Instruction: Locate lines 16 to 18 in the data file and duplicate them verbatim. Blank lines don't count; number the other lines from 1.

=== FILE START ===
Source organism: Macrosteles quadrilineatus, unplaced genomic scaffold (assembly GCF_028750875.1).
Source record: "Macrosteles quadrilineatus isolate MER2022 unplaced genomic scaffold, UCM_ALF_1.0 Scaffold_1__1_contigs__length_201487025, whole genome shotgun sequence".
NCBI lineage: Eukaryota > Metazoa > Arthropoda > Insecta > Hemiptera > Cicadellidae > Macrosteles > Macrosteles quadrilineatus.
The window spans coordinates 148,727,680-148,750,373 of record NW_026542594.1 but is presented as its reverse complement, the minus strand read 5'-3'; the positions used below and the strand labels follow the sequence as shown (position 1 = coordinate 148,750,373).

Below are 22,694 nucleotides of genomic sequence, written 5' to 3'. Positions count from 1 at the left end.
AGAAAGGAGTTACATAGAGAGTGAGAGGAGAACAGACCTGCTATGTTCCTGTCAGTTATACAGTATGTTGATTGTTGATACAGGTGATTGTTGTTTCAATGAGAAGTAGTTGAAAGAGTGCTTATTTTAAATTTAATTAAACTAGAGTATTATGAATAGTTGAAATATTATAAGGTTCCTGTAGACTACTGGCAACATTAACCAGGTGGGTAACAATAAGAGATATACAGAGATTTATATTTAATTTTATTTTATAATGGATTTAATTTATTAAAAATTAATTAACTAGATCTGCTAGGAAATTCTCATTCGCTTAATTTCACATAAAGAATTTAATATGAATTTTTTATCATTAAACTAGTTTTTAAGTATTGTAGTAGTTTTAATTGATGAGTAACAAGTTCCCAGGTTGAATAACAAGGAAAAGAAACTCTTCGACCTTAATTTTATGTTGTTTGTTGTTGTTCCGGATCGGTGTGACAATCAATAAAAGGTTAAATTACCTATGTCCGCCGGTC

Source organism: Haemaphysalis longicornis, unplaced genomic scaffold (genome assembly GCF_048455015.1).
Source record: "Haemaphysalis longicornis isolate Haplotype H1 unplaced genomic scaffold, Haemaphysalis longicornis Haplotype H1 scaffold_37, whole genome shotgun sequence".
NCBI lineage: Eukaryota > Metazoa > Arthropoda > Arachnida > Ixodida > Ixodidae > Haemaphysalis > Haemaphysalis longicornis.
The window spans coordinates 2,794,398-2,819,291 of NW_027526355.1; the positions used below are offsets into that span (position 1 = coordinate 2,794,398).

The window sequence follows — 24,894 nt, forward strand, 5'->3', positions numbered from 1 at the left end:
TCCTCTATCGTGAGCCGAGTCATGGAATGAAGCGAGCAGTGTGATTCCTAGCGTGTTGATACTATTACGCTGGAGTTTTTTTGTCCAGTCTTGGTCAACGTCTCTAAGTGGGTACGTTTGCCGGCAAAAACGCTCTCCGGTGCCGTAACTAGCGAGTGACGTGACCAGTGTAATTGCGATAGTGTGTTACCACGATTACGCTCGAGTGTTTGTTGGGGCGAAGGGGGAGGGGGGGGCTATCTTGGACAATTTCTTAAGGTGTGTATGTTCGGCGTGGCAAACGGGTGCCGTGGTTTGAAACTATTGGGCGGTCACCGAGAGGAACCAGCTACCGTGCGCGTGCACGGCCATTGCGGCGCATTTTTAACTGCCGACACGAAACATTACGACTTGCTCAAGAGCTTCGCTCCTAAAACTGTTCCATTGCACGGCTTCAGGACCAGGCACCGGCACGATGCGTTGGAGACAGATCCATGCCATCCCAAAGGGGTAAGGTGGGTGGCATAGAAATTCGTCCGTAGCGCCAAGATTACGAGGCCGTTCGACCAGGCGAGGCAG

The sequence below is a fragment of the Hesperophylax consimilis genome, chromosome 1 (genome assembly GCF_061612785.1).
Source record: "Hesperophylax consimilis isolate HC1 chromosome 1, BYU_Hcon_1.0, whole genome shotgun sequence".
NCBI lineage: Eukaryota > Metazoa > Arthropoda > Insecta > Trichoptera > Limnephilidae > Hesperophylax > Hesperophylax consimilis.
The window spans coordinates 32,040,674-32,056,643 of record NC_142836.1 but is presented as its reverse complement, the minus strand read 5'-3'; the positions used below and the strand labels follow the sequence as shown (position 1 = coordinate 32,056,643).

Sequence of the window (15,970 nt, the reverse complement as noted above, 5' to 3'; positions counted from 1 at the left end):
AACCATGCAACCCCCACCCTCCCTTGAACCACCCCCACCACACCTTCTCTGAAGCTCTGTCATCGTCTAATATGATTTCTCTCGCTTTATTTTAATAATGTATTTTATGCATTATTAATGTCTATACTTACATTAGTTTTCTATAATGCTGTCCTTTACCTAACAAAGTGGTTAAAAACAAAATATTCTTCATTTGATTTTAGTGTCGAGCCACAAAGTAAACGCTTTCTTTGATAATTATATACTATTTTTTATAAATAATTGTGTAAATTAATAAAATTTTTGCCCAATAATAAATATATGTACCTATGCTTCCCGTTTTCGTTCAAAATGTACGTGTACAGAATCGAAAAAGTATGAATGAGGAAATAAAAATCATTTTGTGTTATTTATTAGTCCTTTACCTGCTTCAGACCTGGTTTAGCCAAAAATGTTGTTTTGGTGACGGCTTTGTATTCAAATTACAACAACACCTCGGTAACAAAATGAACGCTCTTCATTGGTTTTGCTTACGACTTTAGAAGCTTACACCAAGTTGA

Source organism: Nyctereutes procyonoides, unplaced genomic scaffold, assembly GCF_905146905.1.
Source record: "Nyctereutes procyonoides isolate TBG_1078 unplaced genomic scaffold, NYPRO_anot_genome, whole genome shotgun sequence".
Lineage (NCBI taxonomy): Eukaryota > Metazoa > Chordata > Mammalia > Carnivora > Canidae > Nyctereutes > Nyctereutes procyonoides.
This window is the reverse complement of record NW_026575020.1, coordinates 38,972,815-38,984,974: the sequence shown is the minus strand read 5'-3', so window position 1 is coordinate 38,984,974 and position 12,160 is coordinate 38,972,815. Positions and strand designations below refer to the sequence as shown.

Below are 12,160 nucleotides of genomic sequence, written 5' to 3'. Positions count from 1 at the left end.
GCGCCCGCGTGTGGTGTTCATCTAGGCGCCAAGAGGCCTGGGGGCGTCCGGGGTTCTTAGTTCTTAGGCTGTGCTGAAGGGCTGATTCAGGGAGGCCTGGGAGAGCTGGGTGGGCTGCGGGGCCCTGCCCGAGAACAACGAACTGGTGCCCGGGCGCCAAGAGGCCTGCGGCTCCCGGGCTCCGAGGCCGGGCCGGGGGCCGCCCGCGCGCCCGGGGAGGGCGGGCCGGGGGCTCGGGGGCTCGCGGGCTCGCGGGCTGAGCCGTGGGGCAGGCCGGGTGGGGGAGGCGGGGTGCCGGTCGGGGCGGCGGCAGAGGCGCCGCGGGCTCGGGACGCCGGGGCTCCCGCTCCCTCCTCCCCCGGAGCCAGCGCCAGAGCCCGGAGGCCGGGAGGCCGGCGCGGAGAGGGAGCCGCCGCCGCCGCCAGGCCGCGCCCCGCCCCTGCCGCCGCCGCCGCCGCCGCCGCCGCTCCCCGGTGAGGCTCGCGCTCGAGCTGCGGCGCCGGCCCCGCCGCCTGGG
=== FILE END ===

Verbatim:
The window spans coordinates 32,040,674-32,056,643 of record NC_142836.1 but is presented as its reverse complement, the minus strand read 5'-3'; the positions used below and the strand labels follow the sequence as shown (position 1 = coordinate 32,056,643).

Sequence of the window (15,970 nt, the reverse complement as noted above, 5' to 3'; positions counted from 1 at the left end):
AACCATGCAACCCCCACCCTCCCTTGAACCACCCCCACCACACCTTCTCTGAAGCTCTGTCATCGTCTAATATGATTTCTCTCGCTTTATTTTAATAATGTATTTTATGCATTATTAATGTCTATACTTACATTAGTTTTCTATAATGCTGTCCTTTACCTAACAAAGTGGTTAAAAACAAAATATTCTTCATTTGATTTTAGTGTCGAGCCACAAAGTAAACGCTTTCTTTGATAATTATATACTATTTTTTATAAATAATTGTGTAAATTAATAAAATTTTTGCCCAATAATAAATATATGTACCTATGCTTCCCGTTTTCGTTCAAAATGTACGTGTACAGAATCGAAAAAGTATGAATGAGGAAATAAAAATCATTTTGTGTTATTTATTAGTCCTTTACCTGCTTCAGACCTGGTTTAGCCAAAAATGTTGTTTTGGTGACGGCTTTGTATTCAAATTACAACAACACCTCGGTAACAAAATGAACGCTCTTCATTGGTTTTGCTTACGACTTTAGAAGCTTACACCAAGTTGA